How low can you go?
Deeper and down.
The twin political upsets of Trump’s election and the vote in favour of the UK leaving the European Union are producing a tremendous rearguard action by the establishments on both sides of the herring pond. Neither victory will, de facto, be allowed to take place. Trump is being opposed by all the artillery the Left can muster – it has been noted that the north American media are effectively the opposition party - and Brexit is being sabotaged by the familiar ruse of Socialist complication, and aided and abetted by a Prime Minister and governing party who have absolutely no intention of letting their pension pots slip away by leaving Europe.
What, however, is the nature of this new establishment? In pre-1970s Britain, the establishment was easily recognised. It was the rich and the powerful, cloaked as they were in the raiments of ‘the great and the good’. They were, of course, nothing of the sort, but they have been displaced by an upstart class, and the original ruling aristocracy, for all their faults, now look like choirboys in the context of those that have taken their place.
Now, in Britain certainly and seemingly in the US, the establishment has been made far more egalitarian, one area in which this chimerical and ostensible goal of the Progressive Left has succeeded beyond their most fabulous dreams. The enemies of ordinary people are no longer the landed gentry with their country mansions and their gentlemen’s clubs in Chelsea in London. The enemy now work in the social services. They are police officers. They are teachers. They are NHS managers. They are journalists. They work a desk away from you and, if you are not thinking what they are thinking, they are watching you.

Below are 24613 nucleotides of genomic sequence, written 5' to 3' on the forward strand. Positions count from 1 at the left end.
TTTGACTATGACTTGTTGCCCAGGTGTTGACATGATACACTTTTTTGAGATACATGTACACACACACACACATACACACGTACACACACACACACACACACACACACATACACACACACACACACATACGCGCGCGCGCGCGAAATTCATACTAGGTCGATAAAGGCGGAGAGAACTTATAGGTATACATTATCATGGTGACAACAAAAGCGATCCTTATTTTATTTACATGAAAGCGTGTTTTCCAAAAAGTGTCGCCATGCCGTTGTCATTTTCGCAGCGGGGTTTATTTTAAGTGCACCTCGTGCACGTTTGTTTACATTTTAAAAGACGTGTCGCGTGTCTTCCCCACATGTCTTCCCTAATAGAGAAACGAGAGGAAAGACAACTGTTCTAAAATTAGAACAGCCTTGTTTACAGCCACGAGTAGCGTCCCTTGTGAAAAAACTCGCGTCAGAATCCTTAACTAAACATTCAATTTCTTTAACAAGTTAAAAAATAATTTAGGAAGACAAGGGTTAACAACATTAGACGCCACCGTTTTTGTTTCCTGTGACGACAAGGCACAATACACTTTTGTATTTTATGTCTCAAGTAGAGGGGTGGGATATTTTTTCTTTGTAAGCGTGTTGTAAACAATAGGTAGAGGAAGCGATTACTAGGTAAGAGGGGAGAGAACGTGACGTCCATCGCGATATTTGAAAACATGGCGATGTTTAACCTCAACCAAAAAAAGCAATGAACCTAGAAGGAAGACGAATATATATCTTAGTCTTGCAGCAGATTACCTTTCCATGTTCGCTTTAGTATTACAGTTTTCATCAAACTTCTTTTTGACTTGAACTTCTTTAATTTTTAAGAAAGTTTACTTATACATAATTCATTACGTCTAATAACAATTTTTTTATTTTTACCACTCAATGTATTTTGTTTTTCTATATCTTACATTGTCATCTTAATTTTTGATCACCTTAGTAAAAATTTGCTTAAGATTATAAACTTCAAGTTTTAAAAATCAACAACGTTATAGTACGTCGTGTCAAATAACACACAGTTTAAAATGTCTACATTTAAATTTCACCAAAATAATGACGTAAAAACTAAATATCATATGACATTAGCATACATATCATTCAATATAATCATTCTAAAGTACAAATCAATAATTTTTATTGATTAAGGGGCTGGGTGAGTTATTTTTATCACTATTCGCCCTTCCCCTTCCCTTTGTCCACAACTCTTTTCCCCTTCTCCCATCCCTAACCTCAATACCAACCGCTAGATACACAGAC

They do not, of course, all believe in what they are promulgating, but the deep state – and it is a good enough phrase – has made certain that inauthenticity has become common currency. There is now a set of protocols which are not the subject of individual choice, but are increasingly mandatory on pain of unemployment, social ostracisation and even prison. The policemen and women, for example, who harass and hound Tommy Robinson in England will largely agree with what he has to say about Islam. But to give voice to this agreement will render them unemployed and unemployable at a stroke. Things are changing quickly. Every day in the UK is a small October Revolution and, even if there are Mensheviks, they had better look, speak and act like Bolsheviks, otherwise it is the social gulag for them.
As for the éminences grises behind this heart of darkness, arguments have been raging on the dissident Right for some time. Is it the Jews? Is it the bankers? The globalists? The Progressive Left? The Illuminati? Space Lizards? Some curious Venn sector where all or some of these intersect? It scarcely matters.
What does matter is that a malevolent part of humanity seeks ultimate power over the rest, over the little people, over me and you. And they will not stop and it does not look as though they can be stopped.